The treat inside the egg is a miniature elephant made out of silver, gold, ivory, diamonds, and enamel. The egg sold in a private auction in 1989 to - you probably didn't guess it -McDonalds's creator Ray Kroc's widow, Joan. Reportedly, it sold for $3.14 million at the time, which (adjusting for inflation) comes to $7,726,147.26 today.
One of Fabergé's most impressive innovations is how he perfected the en ronde bosse enameling technique, where you layer pigmented glass on irregular objects, most notably these beautiful eggs.
The Love Trophies Egg: $6.94 Million
In 1907, Tsar Nicholas II gifted the Love Trophies Egg (aka the Cradle with Garlands Egg) to his mother, Maria Feodorovna. This enameled egg lays horizontal on a display cradle decked out with rose garlands and gilding. You'll find rubies, pearls, diamonds, onyx, and silk galore on this fabulous egg. Unfortunately, the surprise white enamel easel and miniature portrait of the Imperial children that was inside is still lost.
Even without the prize inside, this Imperial egg sold for an impressive $3.19 million in 1992, which equals to $6,937,260.94 today (adjusted for inflation). Currently, Robert M. Lee holds the egg in his private collection.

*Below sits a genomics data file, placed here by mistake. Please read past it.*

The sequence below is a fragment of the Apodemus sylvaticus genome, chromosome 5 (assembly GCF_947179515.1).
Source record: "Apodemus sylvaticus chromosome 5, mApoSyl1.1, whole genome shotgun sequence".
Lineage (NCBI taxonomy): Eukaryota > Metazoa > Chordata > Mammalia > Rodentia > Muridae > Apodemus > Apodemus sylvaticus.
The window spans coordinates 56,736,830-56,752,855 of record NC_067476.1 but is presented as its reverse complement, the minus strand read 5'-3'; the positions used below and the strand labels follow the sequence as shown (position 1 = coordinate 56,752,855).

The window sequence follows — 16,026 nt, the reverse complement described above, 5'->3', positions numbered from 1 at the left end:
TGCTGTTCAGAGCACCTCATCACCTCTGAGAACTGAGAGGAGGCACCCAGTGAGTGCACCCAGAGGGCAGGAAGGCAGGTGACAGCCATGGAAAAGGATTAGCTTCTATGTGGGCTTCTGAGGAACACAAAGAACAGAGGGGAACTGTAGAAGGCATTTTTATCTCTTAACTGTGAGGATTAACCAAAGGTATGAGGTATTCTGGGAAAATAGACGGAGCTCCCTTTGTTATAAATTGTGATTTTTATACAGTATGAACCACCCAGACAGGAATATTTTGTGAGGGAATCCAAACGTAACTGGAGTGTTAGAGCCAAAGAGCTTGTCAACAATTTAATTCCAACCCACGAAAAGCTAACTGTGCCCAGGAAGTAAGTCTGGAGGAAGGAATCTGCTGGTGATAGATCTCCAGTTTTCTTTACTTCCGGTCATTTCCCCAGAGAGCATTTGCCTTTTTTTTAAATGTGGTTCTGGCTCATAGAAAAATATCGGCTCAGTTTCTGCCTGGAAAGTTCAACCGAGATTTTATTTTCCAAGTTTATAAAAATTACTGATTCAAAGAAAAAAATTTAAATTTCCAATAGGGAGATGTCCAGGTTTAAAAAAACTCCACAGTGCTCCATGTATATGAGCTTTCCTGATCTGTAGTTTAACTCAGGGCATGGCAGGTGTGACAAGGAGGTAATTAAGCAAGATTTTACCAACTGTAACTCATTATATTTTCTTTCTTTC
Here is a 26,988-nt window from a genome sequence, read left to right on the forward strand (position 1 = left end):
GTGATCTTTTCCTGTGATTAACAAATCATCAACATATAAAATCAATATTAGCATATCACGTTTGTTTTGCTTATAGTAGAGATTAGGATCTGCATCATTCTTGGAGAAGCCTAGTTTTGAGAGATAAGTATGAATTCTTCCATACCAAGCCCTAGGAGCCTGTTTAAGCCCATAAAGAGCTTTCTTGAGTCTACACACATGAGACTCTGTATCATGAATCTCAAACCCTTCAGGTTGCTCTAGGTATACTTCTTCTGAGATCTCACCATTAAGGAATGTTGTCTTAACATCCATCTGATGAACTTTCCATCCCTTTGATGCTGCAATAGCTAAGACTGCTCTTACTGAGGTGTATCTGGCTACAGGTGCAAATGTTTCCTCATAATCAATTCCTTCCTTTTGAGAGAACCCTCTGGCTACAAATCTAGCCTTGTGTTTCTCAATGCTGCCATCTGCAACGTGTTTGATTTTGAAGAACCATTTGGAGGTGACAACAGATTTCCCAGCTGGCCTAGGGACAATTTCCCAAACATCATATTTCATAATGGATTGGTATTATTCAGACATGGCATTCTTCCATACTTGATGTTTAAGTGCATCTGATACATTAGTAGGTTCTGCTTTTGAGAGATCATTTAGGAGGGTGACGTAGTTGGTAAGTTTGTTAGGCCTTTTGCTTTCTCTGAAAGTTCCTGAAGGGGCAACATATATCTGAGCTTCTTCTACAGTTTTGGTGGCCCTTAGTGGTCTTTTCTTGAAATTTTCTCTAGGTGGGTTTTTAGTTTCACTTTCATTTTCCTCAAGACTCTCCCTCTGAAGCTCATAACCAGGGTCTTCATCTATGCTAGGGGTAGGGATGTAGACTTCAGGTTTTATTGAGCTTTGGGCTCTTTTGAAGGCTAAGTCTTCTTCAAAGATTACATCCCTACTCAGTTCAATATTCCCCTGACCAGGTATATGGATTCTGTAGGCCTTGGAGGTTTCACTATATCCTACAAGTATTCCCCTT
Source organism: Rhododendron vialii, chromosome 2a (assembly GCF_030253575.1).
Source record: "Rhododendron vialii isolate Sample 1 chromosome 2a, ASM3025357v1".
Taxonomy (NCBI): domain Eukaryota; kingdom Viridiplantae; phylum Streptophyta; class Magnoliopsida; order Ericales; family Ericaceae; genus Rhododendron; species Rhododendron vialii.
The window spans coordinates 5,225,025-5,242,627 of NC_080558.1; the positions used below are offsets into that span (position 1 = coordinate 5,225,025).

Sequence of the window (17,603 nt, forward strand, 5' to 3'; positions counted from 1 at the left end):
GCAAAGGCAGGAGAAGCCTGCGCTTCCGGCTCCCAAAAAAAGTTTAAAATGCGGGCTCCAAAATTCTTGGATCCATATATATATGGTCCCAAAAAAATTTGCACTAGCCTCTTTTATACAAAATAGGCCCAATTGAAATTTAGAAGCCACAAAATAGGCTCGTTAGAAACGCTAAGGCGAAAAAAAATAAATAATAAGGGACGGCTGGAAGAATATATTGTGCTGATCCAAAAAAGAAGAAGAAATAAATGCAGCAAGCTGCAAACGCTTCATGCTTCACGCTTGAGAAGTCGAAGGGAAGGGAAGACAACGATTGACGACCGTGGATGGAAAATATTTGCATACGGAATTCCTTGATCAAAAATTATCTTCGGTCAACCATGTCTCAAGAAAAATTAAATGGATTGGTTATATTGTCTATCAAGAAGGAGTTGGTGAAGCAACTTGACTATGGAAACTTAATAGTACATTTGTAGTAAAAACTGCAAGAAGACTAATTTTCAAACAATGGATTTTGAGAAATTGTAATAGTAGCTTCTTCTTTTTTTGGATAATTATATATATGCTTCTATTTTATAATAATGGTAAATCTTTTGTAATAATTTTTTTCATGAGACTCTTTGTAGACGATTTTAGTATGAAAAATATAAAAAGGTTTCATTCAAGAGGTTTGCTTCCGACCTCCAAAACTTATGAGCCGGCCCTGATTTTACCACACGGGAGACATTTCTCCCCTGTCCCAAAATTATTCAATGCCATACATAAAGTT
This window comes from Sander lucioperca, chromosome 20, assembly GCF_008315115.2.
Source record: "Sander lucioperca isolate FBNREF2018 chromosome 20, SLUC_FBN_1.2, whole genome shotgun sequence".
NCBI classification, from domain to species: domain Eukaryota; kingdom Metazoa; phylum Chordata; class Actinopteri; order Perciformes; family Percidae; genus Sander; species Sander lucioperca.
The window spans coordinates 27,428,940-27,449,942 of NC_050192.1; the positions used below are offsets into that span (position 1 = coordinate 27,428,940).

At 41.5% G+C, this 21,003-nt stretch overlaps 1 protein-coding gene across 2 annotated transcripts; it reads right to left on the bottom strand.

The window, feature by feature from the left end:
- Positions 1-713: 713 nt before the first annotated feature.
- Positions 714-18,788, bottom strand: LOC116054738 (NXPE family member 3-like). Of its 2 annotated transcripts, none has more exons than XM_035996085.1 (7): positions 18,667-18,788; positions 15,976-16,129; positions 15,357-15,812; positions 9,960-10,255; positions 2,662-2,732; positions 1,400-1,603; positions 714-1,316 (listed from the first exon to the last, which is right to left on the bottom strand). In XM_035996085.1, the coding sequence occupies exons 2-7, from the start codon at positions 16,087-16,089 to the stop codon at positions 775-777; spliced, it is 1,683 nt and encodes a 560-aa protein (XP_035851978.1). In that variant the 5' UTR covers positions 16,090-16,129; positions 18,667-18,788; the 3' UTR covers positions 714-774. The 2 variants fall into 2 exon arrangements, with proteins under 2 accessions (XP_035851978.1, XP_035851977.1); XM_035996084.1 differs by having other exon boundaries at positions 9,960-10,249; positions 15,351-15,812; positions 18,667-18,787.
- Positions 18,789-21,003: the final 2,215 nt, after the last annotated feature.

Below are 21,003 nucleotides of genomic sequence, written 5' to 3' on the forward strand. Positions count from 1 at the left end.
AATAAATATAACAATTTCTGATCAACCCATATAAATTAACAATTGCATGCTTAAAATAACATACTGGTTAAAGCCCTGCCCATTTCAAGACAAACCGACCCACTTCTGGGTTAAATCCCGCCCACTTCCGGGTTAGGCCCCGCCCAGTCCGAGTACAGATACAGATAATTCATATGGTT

The Infamous Viktor Vekselberg Fabergé Auction
In 2004, Sotheby's was set to facilitate the massive Forbes Fabergé egg collection sale. Before it could come to fruition, Russian oligarch Viktor Vekselberg bought the lot for an estimated $100 million. The nine eggs he bought are estimated to be some of the most valuable out of the 50 Imperial eggs. These encompass a variety of styles and sizes and are currently on display at the Fabergé Museum in Russia.
The nine eggs he bought from the auction are:
- The Hen Egg: 1885
- The Renaissance Egg: 1894
- The Rosebud Egg: 1895
- The Coronation Egg: 1897
- The Lilies of the Valley Egg: 1898
- The Cockerel Egg: 1900
- The Bay-Tree Egg: 1911
- The Fifteenth Anniversary Egg: 1911
- The Order of Saint George Egg: 1916
The Third Imperial Egg: Thrift Store Trinket to Multi-Million Discovery
Part of the thrill of browsing through thrift stores and flea markets is seeing if you can discover a hidden treasure worth millions of dollars that's seriously underpriced. One anonymous Midwestern scrap metal dealer got a lucky break when he bought a glittering gold egg for a little over $13,000 at a flea market, hoping to make his money back after melting it down. Unfortunately, the melted gold wasn't going to come anywhere close to how much he shelled out.
But through some desperate nights and a little bit of Googling, he stumbled across something that every thrifter dreams about. This little gold egg was a famous lost Imperial Fabergé egg. After being examined by experts, it was confirmed to be the egg that had been lost since 1922. In 2014, a private collector bought the egg for a unknown amount, but experts estimate the lost egg is worth somewhere in the $33 million ballpark.
Anastasia's Escape Is a Myth, but Fabergé Eggs Are Real
So much of Eastern European heritage has been wiped out by western overtures, war, revolutions, and oppressive regimes. But, the pieces we do have from periods like late Imperial Russia let us peak into a long-gone era. And while we don't quite have Fabergé egg money lying around to own a piece ourselves, we can drool over pictures of them all day long.